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11 Comments to “Contact”

  1. Frank Falupa // 2014/01/28 at 8:55 pm // Reply

    Liking the new show format. I agree somewhat with the person who said that they wish the broadcasts might possibly be longer. I actually enjoy the daily broadcasts and 30 – 40 minute lengths, but maybe have one day per week where a longer, more in-depth podcast could happen.
    Also, I would like to suggest for a guest, Neil Kramer. Very well spoken and very interesting individual. He just released a compelling, well-written book entitled “The Unfoldment”.

  2. Hey Guy and crew just listened to the new R Brand episode. Really like your break downs. Online political systems, 2016 federal elections in Canada has a new candidate, a computer.
    Michael Nicula – Participatory Democracy,
    IDEACITY 2013 On CBC Radio Part 4:
    Moses Znaimer’s ideacity Conference.
    And I’d also really like to hear an episode on The Dark Wallet by Cody Wilson and Indiegogo.
    Yaaa .
    Where Brand got a little hazy in the end, boxed in by lines being drawn in sand. Rather than try to dance around them.
    Use of the tools at hand and like all tools its how you use them. Hope Brand finds some more productive platforms that move beyond the cheap tricks of these tv interviewers.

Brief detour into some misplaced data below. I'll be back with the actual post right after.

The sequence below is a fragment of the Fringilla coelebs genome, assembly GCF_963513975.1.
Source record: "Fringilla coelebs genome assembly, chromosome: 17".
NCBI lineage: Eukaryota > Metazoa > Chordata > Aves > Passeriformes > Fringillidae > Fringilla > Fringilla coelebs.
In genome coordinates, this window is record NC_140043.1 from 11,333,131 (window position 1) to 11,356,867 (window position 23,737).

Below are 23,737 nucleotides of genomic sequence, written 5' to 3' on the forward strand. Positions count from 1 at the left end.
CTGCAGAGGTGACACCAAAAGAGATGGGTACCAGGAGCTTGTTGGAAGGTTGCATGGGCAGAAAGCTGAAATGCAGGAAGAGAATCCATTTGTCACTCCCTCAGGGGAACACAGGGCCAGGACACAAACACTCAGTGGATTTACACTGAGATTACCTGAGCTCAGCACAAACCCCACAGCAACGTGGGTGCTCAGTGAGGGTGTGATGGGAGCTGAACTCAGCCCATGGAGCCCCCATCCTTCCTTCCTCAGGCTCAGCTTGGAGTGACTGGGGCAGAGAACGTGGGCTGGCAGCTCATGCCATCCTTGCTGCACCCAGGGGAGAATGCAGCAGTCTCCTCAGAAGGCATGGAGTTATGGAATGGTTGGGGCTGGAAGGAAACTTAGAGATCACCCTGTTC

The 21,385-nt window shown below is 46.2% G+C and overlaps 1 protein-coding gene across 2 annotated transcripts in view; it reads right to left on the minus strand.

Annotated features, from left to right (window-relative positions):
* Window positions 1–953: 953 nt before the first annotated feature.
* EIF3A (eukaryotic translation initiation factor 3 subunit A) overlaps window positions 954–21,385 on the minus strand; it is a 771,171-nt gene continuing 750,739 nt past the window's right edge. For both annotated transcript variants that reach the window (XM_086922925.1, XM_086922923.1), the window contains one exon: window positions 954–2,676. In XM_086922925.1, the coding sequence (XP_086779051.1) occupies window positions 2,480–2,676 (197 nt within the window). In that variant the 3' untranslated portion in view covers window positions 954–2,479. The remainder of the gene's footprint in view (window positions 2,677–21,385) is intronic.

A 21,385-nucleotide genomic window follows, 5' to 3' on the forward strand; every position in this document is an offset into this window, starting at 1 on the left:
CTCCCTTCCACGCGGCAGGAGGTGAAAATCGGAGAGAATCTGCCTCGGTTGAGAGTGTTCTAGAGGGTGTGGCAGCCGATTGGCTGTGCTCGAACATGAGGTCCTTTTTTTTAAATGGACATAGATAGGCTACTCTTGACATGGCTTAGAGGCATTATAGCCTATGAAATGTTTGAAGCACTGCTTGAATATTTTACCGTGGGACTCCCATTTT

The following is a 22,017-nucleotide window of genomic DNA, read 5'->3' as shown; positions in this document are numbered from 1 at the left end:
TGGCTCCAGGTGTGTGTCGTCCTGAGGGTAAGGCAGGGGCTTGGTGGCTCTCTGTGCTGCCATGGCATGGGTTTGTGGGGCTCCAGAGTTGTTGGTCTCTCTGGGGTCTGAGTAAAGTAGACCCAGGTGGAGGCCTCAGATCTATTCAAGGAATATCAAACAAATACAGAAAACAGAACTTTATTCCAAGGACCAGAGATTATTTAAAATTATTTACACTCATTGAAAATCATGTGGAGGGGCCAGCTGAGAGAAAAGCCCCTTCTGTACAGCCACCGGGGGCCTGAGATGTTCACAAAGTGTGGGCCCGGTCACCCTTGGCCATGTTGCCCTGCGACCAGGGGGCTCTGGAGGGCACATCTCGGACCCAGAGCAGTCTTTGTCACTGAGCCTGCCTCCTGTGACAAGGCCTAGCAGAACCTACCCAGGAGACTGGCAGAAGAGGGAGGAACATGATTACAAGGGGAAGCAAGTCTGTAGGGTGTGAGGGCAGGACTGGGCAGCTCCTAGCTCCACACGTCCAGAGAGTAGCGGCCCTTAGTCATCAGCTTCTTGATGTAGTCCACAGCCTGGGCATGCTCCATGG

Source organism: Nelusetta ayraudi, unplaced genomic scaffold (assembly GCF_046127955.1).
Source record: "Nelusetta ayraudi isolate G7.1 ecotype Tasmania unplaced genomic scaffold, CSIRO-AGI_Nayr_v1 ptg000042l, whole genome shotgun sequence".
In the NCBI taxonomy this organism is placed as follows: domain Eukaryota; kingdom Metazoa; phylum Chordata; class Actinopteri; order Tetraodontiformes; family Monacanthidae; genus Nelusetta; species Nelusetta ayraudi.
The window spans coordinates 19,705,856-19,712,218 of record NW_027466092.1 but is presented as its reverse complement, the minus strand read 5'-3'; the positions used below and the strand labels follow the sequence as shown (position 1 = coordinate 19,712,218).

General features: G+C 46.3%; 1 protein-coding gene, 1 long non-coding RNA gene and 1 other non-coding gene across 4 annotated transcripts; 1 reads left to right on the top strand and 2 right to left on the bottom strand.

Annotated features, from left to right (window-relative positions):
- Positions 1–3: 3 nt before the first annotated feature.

He should be the interviewer, the degrowth movement, transition towns, bitcoiners, Chomsky, Stephan Molineux, Jeff Berwick. Look forward to the day Brands on S L H S.
    Thanks for all the righteous work. Ben

  3. Hi Guy,

    I’ve added SLHS to the front page of

    I’m trusting that you’ll get some new toriffic listeners.

    All the best and bye for now,

    Barry Hoon.

  4. Hey Guy,

    I’m Dan Lett, a student and sessional instructor at UVic (Canada). I just wanted to write and show appreciation for the podcast. You’ve managed to keep the quality up during your transition to a daily show — an impressive feat. I have been trying to get my own podcast together for a few months now, and you’ve inspired me to get recording this weekend. Wish me luck.

    I noticed the banner on your main page is a bit mangy, so I remade it for you: . Feel free to use that if you like (totally rights-free imagery), but no sweat obviously if you don’t. Just a show of appreciation.

    All the best


  5. Matteo Masiello // 2014/02/22 at 7:49 am // Reply